on accented english
my po po taught me to pray when i was six,
coarse hands fumbling over baby blue rosary beads.
in broken english,
she mumbles words she cannot herself fully understand.
(i think about the picture of Jesus that hangs on my auntie’s wall –
we call him “Handsome Jesus”, light eyes, soft brown hair, white as day,
and wonder out loud:
is there such thing as the Rice of Life?)
our prayers are a cacophony of joyful noise. we sing. we dance. we knock things over, exclaiming in chinese, or malay, or richly accented english,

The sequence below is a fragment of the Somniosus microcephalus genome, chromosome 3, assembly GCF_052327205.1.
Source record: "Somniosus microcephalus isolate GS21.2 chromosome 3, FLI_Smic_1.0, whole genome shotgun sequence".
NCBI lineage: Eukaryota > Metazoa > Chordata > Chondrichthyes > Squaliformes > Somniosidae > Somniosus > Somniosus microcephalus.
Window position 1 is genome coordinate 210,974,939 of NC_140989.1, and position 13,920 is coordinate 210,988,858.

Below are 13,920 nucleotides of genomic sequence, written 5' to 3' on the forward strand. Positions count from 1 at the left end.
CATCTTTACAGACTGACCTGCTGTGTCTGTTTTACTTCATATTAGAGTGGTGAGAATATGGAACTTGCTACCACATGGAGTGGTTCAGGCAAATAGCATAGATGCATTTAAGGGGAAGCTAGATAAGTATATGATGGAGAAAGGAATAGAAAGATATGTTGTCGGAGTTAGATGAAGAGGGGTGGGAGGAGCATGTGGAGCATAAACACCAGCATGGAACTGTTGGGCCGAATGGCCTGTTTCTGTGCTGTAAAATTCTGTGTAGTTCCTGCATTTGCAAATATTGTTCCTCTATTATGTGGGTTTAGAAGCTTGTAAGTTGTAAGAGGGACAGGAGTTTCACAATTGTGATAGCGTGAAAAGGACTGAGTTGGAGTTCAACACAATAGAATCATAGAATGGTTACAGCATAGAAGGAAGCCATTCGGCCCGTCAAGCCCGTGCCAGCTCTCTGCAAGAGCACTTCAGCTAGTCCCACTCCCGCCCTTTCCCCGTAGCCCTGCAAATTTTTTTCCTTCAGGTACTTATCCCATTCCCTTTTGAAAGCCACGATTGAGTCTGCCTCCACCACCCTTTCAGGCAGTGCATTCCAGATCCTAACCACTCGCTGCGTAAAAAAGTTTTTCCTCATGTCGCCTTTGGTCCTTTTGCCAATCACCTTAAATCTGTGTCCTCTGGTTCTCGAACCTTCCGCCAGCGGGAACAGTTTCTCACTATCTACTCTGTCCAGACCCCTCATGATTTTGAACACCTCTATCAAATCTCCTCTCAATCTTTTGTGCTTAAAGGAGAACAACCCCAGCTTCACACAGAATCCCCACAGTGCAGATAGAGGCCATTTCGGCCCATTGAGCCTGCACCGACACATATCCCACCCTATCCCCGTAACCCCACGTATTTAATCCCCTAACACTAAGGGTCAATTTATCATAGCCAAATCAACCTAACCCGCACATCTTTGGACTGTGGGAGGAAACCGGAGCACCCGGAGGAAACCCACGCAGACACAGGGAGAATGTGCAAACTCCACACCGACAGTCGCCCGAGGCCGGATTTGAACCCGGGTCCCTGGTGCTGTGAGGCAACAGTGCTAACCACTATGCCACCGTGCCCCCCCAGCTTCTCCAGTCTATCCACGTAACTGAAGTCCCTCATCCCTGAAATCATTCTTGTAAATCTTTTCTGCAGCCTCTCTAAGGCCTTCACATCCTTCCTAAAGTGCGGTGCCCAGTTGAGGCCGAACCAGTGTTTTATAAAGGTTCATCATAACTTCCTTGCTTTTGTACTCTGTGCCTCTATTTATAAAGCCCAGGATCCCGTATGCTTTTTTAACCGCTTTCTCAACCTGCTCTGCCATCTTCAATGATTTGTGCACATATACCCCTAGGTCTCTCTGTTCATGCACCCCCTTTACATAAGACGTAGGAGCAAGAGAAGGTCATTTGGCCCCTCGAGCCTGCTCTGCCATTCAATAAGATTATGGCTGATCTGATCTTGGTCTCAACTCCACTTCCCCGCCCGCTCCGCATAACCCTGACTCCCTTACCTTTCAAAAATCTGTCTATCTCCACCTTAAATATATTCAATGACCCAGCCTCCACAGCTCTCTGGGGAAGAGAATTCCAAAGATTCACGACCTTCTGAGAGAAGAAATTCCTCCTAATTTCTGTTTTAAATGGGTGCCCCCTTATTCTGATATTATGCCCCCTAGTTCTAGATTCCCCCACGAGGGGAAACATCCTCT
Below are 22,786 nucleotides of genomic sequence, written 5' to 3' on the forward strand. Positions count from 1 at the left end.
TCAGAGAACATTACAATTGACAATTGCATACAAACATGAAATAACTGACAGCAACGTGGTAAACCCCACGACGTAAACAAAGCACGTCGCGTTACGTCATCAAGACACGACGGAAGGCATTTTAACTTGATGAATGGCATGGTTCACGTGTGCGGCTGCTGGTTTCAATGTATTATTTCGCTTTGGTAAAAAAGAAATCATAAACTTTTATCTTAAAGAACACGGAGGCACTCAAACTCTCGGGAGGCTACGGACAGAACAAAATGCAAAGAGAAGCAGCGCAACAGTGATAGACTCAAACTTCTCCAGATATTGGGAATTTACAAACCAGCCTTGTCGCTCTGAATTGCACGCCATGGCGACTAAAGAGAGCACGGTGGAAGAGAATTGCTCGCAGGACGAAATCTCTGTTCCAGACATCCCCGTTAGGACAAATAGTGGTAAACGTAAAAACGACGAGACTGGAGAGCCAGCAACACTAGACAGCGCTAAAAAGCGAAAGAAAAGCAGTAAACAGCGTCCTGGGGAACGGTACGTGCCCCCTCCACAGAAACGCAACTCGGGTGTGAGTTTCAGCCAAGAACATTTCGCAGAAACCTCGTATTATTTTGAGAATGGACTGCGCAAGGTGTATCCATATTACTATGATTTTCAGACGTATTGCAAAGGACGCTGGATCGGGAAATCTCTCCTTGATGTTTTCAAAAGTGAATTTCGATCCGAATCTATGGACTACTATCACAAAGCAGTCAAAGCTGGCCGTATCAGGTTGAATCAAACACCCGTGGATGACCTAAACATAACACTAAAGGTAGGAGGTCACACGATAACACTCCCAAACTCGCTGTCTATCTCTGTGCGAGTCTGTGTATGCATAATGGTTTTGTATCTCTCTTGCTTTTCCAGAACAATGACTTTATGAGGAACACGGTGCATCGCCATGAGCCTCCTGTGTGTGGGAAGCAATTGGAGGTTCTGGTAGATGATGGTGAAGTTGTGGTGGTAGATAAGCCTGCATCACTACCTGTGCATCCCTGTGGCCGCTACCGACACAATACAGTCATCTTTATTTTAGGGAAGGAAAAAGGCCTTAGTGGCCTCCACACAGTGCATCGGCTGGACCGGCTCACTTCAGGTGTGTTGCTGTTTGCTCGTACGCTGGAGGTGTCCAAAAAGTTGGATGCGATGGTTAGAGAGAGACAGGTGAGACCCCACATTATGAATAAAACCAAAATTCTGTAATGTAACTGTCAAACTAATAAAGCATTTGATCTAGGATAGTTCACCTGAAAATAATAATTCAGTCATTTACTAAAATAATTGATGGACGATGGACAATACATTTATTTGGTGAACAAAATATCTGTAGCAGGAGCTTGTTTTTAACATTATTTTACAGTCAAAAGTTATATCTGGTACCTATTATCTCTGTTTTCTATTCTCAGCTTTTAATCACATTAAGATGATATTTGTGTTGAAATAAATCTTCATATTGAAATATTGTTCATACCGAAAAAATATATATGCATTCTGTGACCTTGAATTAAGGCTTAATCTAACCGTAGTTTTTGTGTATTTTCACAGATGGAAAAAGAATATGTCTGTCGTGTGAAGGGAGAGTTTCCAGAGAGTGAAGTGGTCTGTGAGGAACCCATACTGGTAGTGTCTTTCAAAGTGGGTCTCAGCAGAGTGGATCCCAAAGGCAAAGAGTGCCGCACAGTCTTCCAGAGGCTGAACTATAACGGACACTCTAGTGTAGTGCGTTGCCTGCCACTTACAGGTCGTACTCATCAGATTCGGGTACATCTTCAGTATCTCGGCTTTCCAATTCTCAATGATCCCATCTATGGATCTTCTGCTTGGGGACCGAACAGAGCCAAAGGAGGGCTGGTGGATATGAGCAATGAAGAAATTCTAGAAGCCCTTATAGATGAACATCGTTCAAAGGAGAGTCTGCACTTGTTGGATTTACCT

how great is our Lord.
my po po’s church friends praying the rosary at my gong gong’s wake.
words i cannot understand –
tin zhu seng mo ma li ya –
and wails i wish i couldn’t.)
i begin to understand what it means to pray words you cannot fully understand,
to say nothing,
and to be made
of sounds and smells and words and songs, the death of a man
that means nothing,
as i look around at the faces in my church –
at my family, brown and yellow specks on a colorless canvas –
Gentiles in our own promised land.
Amelia Khoo is a senior at Brown University studying Biomedical Engineering.